The FASB has just issued a long-awaited, and much-debated, Exposure Draft of a Proposed Accounting Standards Update (ASU) that would dramatically change the accounting for financial instruments.

As noted in a press release (full text available here):

Among other changes, the proposed ASU would seek to bring more transparency into financial statements by incorporating both amortized cost and fair value information about financial instruments held for collection or payment of cash flows….The proposal also aims at providing more timely information on anticipated credit losses to financial statement users by removing the “probable” threshold for recognizing credit losses. It seeks to better portray the results of asset-liability management activities at financial institutions. In the proposal, non-public entities with less than $1 billion in total consolidated assets would be allowed a four year deferral beyond the effective date from certain requirements relating to loans and core deposits.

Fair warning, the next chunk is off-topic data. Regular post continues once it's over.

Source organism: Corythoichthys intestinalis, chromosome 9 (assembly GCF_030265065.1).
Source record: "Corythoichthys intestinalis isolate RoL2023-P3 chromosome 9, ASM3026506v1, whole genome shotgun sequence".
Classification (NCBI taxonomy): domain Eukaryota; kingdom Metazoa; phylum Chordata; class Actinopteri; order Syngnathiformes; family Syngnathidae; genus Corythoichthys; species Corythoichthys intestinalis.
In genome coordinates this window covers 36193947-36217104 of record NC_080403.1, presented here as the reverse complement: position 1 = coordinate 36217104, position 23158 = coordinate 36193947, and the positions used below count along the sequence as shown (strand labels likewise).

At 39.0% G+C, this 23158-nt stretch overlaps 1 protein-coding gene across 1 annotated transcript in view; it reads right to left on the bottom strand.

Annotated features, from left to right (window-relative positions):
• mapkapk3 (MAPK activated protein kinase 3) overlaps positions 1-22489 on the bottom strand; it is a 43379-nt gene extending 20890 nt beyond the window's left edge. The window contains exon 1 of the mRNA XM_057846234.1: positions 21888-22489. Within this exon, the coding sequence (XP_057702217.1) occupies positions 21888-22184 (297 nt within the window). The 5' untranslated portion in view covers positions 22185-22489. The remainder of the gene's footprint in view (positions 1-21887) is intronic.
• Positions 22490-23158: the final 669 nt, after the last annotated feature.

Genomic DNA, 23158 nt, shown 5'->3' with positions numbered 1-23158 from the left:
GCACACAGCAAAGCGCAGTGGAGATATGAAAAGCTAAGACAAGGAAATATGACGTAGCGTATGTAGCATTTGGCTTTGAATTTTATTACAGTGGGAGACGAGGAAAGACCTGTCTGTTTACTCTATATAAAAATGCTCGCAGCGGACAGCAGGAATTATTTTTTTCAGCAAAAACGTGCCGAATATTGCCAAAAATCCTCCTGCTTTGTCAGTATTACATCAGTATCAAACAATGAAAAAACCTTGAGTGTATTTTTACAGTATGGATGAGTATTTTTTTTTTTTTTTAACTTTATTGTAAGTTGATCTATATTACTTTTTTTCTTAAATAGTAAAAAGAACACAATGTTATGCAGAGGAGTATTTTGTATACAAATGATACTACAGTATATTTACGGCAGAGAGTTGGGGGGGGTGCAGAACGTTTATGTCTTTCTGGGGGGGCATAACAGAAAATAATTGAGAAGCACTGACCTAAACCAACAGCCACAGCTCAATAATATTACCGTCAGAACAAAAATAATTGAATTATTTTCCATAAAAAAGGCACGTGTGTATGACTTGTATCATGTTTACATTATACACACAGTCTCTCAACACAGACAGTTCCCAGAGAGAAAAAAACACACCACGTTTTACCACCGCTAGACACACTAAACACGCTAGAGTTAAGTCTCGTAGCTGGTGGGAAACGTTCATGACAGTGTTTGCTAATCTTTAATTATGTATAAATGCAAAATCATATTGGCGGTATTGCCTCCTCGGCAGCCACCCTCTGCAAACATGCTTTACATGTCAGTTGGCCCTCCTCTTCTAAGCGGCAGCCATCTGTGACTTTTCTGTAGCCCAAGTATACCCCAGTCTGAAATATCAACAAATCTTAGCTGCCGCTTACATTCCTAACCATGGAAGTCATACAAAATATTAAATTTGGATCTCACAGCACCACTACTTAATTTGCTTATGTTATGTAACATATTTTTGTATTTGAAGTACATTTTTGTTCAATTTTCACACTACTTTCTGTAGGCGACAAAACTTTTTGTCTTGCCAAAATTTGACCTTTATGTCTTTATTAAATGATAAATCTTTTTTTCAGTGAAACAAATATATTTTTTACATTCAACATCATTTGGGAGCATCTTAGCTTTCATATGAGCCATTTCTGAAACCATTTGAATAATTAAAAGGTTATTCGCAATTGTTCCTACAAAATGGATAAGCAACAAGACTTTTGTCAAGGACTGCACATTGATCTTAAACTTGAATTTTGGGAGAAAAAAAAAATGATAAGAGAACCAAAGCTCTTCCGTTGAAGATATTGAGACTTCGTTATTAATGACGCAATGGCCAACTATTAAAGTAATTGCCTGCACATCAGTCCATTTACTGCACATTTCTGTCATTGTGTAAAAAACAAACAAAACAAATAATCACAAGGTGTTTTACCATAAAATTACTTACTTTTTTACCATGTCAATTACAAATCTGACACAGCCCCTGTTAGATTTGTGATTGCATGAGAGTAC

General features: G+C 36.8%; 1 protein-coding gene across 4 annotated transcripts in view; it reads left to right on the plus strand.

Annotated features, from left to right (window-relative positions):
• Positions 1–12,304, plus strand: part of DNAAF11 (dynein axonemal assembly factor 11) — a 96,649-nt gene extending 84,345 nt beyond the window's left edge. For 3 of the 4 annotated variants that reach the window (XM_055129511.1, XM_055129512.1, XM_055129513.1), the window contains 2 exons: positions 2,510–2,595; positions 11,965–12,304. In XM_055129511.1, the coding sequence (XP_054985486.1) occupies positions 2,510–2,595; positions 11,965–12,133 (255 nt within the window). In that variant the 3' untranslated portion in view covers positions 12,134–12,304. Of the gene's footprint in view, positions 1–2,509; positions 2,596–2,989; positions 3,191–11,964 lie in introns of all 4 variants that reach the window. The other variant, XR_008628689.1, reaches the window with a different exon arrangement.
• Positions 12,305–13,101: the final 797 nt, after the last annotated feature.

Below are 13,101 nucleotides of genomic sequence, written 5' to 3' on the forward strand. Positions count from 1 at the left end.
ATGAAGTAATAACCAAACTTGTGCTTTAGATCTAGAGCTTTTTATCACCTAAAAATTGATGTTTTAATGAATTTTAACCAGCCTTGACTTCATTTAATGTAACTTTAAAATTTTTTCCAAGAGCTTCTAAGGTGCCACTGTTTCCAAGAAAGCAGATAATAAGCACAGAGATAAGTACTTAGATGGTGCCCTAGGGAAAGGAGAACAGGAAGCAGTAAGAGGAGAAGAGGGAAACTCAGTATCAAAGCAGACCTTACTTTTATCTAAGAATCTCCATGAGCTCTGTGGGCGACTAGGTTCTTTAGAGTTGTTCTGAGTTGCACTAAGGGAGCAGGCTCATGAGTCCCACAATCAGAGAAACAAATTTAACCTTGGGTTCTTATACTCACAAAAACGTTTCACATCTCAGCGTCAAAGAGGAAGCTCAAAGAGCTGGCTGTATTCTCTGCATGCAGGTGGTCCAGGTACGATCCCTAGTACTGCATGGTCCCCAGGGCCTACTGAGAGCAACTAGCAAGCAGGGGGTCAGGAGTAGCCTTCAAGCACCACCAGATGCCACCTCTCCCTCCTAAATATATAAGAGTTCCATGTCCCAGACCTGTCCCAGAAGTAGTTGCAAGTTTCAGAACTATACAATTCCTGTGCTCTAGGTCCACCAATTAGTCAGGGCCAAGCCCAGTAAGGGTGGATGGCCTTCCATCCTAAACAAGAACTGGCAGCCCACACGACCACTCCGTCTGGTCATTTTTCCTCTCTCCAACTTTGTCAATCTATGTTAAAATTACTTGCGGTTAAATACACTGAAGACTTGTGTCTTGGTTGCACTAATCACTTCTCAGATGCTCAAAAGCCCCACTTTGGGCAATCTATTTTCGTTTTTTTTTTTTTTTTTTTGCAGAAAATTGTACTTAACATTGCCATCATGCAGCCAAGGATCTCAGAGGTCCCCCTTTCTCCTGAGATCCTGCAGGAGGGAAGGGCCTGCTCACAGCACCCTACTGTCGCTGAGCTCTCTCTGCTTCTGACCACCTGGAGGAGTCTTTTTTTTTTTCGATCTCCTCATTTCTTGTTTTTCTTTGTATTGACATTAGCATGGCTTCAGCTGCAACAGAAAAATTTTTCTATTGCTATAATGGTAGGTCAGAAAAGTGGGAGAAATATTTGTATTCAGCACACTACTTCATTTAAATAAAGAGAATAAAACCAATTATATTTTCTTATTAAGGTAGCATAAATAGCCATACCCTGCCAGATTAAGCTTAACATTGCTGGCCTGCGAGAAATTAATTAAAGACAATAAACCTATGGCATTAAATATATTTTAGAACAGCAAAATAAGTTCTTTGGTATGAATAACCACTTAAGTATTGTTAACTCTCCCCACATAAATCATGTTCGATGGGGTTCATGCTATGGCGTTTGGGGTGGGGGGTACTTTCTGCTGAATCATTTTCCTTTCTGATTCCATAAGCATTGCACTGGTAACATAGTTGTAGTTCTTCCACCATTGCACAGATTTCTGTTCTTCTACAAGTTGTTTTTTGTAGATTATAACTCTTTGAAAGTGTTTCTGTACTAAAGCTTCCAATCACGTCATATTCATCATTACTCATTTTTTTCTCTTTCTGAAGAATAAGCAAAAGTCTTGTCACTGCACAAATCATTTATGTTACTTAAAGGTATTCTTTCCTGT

Other potential improvements addressed by the ASU include:

  • A single credit impairment model for both loans and debt securities.
  • The criteria for hedge accounting would be simplified in order to improve the consistency in the reporting of the economic impacts of hedging activities.

FASB Chairman Robert Herz stated:

“The changes we are proposing are aimed at improving the accounting for financial  instruments in a number of ways. The proposal would impact the reporting by financial institutions and all other entities that have financial instruments as the goal of greater transparency in financial statements is pursued. We encourage all interested parties to carefully review the proposal and provide us with your comments. Through its due process, the FASB will ensure that it obtains and considers a broad range of input on this important proposal.”

The full text of the proposed ASU is available here, and the comment period for the proposed ASU will run through September 30, 2010.

A podcast featuring an in-depth audio interview with Bob Herz talking about financial instruments is available here.